Do those compostable, corn-based plastic products really biodegrade?
In a laboratory, sure. In your backyard compost pile? Not so fast, buster.
(Image: Corn-based plastic cup after five months in a backyard composter.)
Our experiment, with a corn-based cup marked “compostable” in green ink, has this preliminary result after five months in an Earth Machine composter: Not yet.
And it's not just me. I checked with some of the other compost-oriented folks on Kaua'i.
“The cups compost slowly in my pile. It is better to cut them in small pieces,” said Gordon LaBedz, chair of Zero Waste Kaua'i. “The forks and spoons hardly break down at all. At least they are not petroleum based.”
Katie Paul of Mālama Kaua'i said shredding is key. One presumes that's because it increases the surface area.
My compostable plastic cup, acquired at an earth-friendly event that touted zero waste, had cracked after five months in my compost pile, but it hadn't composted. Not at all.
A lot of folks are spending a lot of time feeling good about themselves for using compostable products at mass events. Is this stuff really as eco-friendly as everyone says?
And if it didn't compost in half a year in my Earth Machine, how does it compost?
It appears that the composting of compostable plastics requires fairly specific conditions. They need adequate moisture, high temperature, and they also need the microbes in compost to do a complete job.
In J.A. Brydson's 1999 book, “Plastics Materials,” Brydson says that biodegradables first require the moisture to break up the larger molecules in the plastic, and then the various life forms in compost to further break it down to the primary components of carbon dioxide and water.
High temperatures are also needed—and although elevated temperatures are readily achievable in a well-managed compost pile, the question is whether they're getting high enough.
I found detailed instructions at the site of a firm called NatureWorks PLA, a Cargill company. (http://www.natureworksllc.com/media/files/distributor_flyer_12_5_05rv.pdf)
The site says its plastic will break down in just 47 days into earth-friendly carbon dioxide, water and humus (decayed vegetable matter).
What's it need to have that happen? “Composting PLA requires approximately 140ºF and humidity between 80% and 90% for extended periods of time.”
The firm BASF has a compostable plastic it calls Ecoflex. In a laboratory, using one heat-loving compost-derived organism, they were able to obtain 99.9 percent biodegrading in 22 days at 130 degrees Fahrenheit.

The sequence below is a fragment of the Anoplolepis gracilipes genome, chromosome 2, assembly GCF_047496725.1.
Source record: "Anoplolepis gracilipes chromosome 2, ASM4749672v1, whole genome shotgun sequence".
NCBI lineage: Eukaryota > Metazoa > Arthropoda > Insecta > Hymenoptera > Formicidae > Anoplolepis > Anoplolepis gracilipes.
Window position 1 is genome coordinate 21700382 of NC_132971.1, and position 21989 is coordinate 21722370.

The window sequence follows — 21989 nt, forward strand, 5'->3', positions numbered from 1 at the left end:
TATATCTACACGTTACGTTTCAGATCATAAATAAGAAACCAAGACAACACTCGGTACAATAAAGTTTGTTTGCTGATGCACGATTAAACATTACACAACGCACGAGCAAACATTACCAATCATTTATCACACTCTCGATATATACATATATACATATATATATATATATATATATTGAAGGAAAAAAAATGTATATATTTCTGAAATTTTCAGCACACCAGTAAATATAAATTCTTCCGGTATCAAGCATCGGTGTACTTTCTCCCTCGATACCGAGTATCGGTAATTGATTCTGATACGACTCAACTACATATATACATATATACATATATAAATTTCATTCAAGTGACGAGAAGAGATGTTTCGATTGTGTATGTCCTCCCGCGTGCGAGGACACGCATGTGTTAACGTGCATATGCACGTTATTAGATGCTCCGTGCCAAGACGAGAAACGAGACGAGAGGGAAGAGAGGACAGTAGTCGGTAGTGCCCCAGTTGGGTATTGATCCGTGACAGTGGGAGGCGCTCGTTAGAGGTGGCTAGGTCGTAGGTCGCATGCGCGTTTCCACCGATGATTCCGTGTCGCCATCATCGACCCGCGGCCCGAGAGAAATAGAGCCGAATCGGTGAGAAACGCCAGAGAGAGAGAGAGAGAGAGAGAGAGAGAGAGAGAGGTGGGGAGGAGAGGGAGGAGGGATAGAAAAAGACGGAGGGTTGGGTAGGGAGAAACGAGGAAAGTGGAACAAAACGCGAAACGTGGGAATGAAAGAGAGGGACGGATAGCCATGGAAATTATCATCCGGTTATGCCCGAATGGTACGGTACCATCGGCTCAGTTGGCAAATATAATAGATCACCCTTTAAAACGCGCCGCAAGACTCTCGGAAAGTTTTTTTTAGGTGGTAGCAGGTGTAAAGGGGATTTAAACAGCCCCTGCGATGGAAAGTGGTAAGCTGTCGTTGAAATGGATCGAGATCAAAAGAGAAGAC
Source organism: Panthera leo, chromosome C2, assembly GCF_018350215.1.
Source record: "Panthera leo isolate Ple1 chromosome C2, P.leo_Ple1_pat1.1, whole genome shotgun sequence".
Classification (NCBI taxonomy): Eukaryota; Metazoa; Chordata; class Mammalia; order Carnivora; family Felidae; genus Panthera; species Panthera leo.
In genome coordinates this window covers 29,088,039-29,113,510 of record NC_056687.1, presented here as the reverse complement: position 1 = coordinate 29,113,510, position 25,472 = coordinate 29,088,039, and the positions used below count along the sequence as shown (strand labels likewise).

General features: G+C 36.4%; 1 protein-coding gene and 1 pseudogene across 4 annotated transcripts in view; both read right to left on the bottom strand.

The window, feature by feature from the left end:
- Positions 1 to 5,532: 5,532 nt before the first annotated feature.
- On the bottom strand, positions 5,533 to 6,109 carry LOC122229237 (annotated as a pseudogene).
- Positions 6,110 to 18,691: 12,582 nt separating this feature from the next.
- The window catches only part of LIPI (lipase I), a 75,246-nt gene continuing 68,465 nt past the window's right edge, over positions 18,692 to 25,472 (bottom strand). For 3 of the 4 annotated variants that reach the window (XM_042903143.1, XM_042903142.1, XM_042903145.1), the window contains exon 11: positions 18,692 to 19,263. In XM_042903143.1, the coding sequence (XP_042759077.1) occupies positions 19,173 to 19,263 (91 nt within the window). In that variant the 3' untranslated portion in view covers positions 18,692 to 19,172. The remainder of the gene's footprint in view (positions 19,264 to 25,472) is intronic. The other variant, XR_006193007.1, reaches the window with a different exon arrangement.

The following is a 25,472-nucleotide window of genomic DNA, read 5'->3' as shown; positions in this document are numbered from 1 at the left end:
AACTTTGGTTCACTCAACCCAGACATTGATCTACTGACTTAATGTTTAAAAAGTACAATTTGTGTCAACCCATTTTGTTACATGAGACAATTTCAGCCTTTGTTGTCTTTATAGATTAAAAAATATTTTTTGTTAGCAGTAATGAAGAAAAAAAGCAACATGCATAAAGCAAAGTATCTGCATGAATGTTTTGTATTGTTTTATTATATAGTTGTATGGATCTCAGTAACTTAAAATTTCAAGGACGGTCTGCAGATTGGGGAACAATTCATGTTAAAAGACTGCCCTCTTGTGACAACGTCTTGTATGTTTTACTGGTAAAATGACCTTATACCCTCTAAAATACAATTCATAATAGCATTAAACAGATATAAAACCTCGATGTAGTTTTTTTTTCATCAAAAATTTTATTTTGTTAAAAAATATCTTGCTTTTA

And in an environmental assessment for the BASF product, there are these words: “While Ecoflex is compostable, this is not expected to be a significant means of disposal in the United States because composting is not currently a significant waste disposal method in this country.”
That, and the difficulty of composting the “compostable” plastics leads to this suggestion:
“I guess I just want to remind you to use reusable dishes and linens as much as possible. Please!” said Pam Lightfoot, emailing from Maine.
So what happened with our experiment with a compostable plastic cup?
The experiment took place through a dry summer, and other than kitchen scraps, little additional moisture was provided to the Earth Machine. It was in fact composting other organic materials, and providing good soil amendment, but did so slowly. Probably, it didn't have the requisite moisture or the requisite temperature to accomplish the breakdown of the plastic.
This experiment will continue, and perhaps the wet winter will assist the degradation. The point of this particular experiment is not to create perfect laboratory conditions—the plastic companies have done that and their results seem clear. The point is to determine whether this stuff breaks down in the standard backyard operation.
I turned to an expert on the topic, John Harder, who spent his career in solid waste management, and is now working with Zero Waste Kaua'i. He has a large biodegradable plastic composting experiment underway.
I turn it regularly, I try to balance the nitrogen, but I still only get about 120 degrees. The cups are turning milky white but they're not disappearing. You need to get it to 140 degrees for six to eight weeks and you really only get that in an active commercial operation,” he said.
One problem with leaving cups whole is that they tend to trap air, and the microbes can't get at the whole cup: “If you shred them with the green waste (in a composting operation), you get a lot of surface area.”
Harder said that since you can't have cups breaking down while you're drinking from them, they need to be quite durable. That makes their breakdown a little more challenging—but still possible.
“If you grind them up and get the temperatures up, they will break down,” Harder said.
©2008 Jan TenBruggencate
Saturday, September 27, 2008
Posted by Jan T at 9:39 AM